But the longer-term trend is up: the share of people holding multiple jobs has slowly increased over the past two decades. In a recent webinar, Census Bureau economist James Spletzer provided a couple of reasons.

First, the country has lost millions of manufacturing jobs over several decades. They have been replaced by lower-quality jobs in retail and in service industries like health care, hotels and food preparation – and that’s where multiple job holders tend to work.

A second, related reason for working in multiple jobs is the “stagnation of earnings at the lower end of the earnings distribution,” Spletzer said. …Learn More

College grad drowning

A Lot of Student Debt May Never Be Paid Off

student loan chartFor half to two-thirds of the college loans made over the past decade, the former students owe more than they initially borrowed.

This is the result of a federal program that bases monthly student loan payments on the borrowers’ income if they aren’t earning enough to afford the standard payments. But the monthly payments in these much-needed Income Driven Repayment (IDR) plans are often less than is required to fully service the principal and interest on the loans. So instead of getting ahead, borrowers are perennially behind and never chip away at the balances.

People who go into the repayment plans are “trying to bail out a boat with a bucket that has a hole in it,” said Betsy Mayotte, president of The Institute of Student Loan Advisors, a non-profit that gives free information and advice to people needing help with their loans.

Marshall Steinbaum, an economist with the University of Utah, estimates that at least half of all student loans might never be repaid, based on his back-of-the-envelope calculation. That share is also growing, he said in an email, because more and more former students are enrolling in IDR programs.

The inability to pay “is baked into the system,” Steinbaum wrote in The Appeal. …Learn More

UK Pension Reforms Show Some Promise

woman in the UK on her phone

Unlike the United States, the United Kingdom has implemented bold reforms to its retirement system over the past decade.

Two of the biggest changes were gradual increases in the minimum age for collecting a pension under the national social security program and requiring private employers to automatically enroll their workers in an employee savings plan.

The goals of the reforms were to keep government spending in check and encourage individuals – who are living longer – to work longer, while helping them build up more private savings through employer-based plans. On balance, the notion is that workers will end up better prepared financially when they retire. Time will tell how successful these reforms will ultimately be.

But, so far, the results have been somewhat promising, concludes an Institute of Fiscal Studies report on workers’ changing expectations and attitudes about their retirement prospects.

In a major reform to private-sector plans, lawmakers started expanding coverage in 2012 by requiring that employers – the largest ones were first –  automatically enroll workers earning more than £10,000 (about $14,000) in a retirement savings plan. The total contributions to the plans must now be at least 8 percent of each worker’s earnings, with employers providing at least 3 percent.

This reform seems to have enhanced workers’ sense of financial security. In 2017, 78 percent said in a survey that they expect to get some retirement income from an employer savings plan – up from 63 percent in 2013. And while workers are permitted to opt out of the plans, they are doing so at consistently low rates.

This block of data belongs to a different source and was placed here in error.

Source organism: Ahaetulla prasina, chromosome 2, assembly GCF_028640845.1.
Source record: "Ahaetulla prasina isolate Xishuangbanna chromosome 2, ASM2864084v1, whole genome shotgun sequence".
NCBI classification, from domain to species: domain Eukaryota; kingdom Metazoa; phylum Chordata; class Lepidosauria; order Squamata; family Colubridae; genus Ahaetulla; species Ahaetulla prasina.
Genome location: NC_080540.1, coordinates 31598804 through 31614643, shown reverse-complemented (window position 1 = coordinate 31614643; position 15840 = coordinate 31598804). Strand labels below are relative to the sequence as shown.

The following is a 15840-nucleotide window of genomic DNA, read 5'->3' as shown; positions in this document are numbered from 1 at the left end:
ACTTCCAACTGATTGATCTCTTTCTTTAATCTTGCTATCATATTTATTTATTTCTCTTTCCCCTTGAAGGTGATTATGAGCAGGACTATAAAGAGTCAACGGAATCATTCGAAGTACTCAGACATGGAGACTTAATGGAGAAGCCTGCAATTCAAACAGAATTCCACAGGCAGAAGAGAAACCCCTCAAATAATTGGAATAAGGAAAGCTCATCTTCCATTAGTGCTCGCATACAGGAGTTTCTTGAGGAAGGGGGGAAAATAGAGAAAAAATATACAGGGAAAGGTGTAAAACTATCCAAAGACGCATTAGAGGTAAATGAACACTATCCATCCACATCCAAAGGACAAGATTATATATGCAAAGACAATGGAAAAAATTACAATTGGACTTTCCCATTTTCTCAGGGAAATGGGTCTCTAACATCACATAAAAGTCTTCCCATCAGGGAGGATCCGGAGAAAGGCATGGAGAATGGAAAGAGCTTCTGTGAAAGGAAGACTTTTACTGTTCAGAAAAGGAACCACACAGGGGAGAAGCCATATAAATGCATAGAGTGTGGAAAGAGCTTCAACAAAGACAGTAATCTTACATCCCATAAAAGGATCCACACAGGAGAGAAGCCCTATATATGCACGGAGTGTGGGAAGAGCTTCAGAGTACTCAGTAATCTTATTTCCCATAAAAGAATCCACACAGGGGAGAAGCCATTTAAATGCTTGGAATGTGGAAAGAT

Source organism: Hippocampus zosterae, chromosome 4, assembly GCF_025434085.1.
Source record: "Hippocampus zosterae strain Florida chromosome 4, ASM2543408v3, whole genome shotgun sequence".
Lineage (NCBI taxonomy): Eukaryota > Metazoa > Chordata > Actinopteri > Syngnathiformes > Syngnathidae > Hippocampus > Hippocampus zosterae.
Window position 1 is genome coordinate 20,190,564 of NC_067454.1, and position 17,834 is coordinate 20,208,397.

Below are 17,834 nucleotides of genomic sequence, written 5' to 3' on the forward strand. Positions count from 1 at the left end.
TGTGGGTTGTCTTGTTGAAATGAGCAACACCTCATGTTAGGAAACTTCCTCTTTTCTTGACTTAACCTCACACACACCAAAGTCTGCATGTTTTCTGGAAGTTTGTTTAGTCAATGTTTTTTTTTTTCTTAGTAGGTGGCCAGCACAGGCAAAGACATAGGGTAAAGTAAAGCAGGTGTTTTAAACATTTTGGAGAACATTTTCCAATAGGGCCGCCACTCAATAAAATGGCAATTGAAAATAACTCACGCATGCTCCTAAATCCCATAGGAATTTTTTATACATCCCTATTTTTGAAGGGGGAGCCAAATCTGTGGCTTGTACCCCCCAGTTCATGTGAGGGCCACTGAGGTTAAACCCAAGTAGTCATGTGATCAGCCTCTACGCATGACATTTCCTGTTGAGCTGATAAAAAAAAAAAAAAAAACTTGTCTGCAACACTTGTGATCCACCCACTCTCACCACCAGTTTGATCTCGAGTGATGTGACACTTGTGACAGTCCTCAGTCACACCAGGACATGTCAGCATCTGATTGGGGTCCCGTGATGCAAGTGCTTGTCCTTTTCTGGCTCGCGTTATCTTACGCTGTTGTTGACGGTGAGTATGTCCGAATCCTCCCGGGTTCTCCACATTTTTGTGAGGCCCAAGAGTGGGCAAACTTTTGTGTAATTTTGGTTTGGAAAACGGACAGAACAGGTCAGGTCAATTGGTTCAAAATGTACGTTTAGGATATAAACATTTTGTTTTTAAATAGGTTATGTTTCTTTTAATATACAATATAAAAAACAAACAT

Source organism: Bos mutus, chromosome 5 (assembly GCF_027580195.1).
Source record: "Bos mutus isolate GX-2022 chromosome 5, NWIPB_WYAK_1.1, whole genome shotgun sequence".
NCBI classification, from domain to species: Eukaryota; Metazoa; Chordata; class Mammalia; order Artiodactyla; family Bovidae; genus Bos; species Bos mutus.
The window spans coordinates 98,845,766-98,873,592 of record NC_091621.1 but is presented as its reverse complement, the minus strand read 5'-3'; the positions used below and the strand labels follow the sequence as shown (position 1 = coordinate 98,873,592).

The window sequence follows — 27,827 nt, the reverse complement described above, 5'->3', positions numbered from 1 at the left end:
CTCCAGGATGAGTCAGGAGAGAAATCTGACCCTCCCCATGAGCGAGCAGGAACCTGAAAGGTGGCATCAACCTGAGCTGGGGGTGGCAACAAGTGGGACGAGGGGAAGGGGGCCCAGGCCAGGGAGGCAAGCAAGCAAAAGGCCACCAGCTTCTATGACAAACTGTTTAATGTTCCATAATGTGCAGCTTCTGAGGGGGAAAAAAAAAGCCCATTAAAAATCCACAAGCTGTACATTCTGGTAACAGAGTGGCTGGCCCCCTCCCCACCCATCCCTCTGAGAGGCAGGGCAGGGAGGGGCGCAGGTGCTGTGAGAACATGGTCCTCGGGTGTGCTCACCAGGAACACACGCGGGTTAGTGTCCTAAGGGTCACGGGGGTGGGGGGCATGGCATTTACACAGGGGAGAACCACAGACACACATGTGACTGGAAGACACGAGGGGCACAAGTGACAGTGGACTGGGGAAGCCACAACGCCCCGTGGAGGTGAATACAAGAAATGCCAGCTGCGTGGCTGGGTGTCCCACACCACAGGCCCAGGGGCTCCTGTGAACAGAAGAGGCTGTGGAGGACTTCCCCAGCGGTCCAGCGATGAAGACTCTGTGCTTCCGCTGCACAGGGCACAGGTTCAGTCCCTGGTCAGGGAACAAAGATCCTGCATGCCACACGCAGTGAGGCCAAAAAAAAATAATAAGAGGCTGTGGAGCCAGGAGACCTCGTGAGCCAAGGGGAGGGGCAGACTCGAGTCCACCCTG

On the retirement front, the minimum age to collect benefits under the U.K. social security system, the National Insurance Scheme, has risen dramatically for women. A decade ago, they could collect a pension at 60, but that had increased to 66 by last year. They are now in line with men, whose minimum age was 65 for many years and also rose to 66 last year. In the future, the increases are expected to continue: a 50-year-old worker would not be able to collect his pension until he is 68. …Learn More

brain and money

Retirees Who Tested Well Added More Debt

A new study finds that debt burdens have grown for older workers and retirees in recent decades. But this isn’t the first research to reach that conclusion.

What is new is whose debt burden is increasing the most: the people who score higher on simple memory and math tests.

Across the three age groups the researchers examined – 56-61, 62-67, and 68-73 – the high scorers on the cognitive tests were more likely to have debts exceeding half of their assets in 2014 than the high scorers who were the same ages back in 1998.

They also added disproportionately more mortgage debt than people with lower cognition during the study’s time frame, a period when house prices were rising.

The upshot of this study is that people who have retained more of their memory and facility with numbers are “more financially fragile” than the high scorers were in the past, the University of Southern California researchers said.

The findings run counter to a common belief that financial companies in recent years have had more success selling their increasingly complex products to unwitting borrowers – a belief perhaps fostered by the subprime mortgages targeted to risky borrowers in the mid-2000s that triggered the global financial collapse.

Older Workers taking on more debtThe share of the older people in the study who were carrying debt increased between 1998 and 2014 regardless of their cognitive ability. The biggest jump occurred after 62 – a popular retirement age pegged to Social Security eligibility.

The heart of the analysis, however, is exploring the connection between cognitive ability and financial vulnerability. The researchers found the opposite of what one might expect: debt problems have loomed larger over time for those with higher scores on survey questions testing word recall and cognitive ability using simple subtraction and backward-counting exercises. …